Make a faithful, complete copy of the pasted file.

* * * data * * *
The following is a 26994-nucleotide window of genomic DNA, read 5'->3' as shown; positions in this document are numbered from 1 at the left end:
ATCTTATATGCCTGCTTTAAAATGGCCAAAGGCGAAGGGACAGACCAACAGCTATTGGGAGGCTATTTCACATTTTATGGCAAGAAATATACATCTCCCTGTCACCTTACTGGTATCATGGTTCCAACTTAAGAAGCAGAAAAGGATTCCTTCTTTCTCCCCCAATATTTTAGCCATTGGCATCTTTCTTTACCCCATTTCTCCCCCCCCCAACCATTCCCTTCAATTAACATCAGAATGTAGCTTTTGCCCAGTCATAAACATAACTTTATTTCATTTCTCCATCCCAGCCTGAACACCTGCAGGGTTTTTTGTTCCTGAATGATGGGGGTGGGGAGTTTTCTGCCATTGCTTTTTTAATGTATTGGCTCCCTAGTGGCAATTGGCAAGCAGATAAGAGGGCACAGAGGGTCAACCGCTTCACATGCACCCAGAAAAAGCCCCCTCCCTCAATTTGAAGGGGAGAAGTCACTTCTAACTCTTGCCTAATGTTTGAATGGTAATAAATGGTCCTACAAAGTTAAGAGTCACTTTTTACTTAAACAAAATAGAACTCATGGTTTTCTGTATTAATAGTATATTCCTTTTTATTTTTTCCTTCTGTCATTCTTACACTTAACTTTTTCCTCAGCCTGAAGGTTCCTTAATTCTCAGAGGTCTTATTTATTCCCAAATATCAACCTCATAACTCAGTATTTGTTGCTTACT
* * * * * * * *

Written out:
The following is a 26994-nucleotide window of genomic DNA, read 5'->3' as shown; positions in this document are numbered from 1 at the left end:
ATCTTATATGCCTGCTTTAAAATGGCCAAAGGCGAAGGGACAGACCAACAGCTATTGGGAGGCTATTTCACATTTTATGGCAAGAAATATACATCTCCCTGTCACCTTACTGGTATCATGGTTCCAACTTAAGAAGCAGAAAAGGATTCCTTCTTTCTCCCCCAATATTTTAGCCATTGGCATCTTTCTTTACCCCATTTCTCCCCCCCCCAACCATTCCCTTCAATTAACATCAGAATGTAGCTTTTGCCCAGTCATAAACATAACTTTATTTCATTTCTCCATCCCAGCCTGAACACCTGCAGGGTTTTTTGTTCCTGAATGATGGGGGTGGGGAGTTTTCTGCCATTGCTTTTTTAATGTATTGGCTCCCTAGTGGCAATTGGCAAGCAGATAAGAGGGCACAGAGGGTCAACCGCTTCACATGCACCCAGAAAAAGCCCCCTCCCTCAATTTGAAGGGGAGAAGTCACTTCTAACTCTTGCCTAATGTTTGAATGGTAATAAATGGTCCTACAAAGTTAAGAGTCACTTTTTACTTAAACAAAATAGAACTCATGGTTTTCTGTATTAATAGTATATTCCTTTTTATTTTTTCCTTCTGTCATTCTTACACTTAACTTTTTCCTCAGCCTGAAGGTTCCTTAATTCTCAGAGGTCTTATTTATTCCCAAATATCAACCTCATAACTCAGTATTTGTTGCTTACT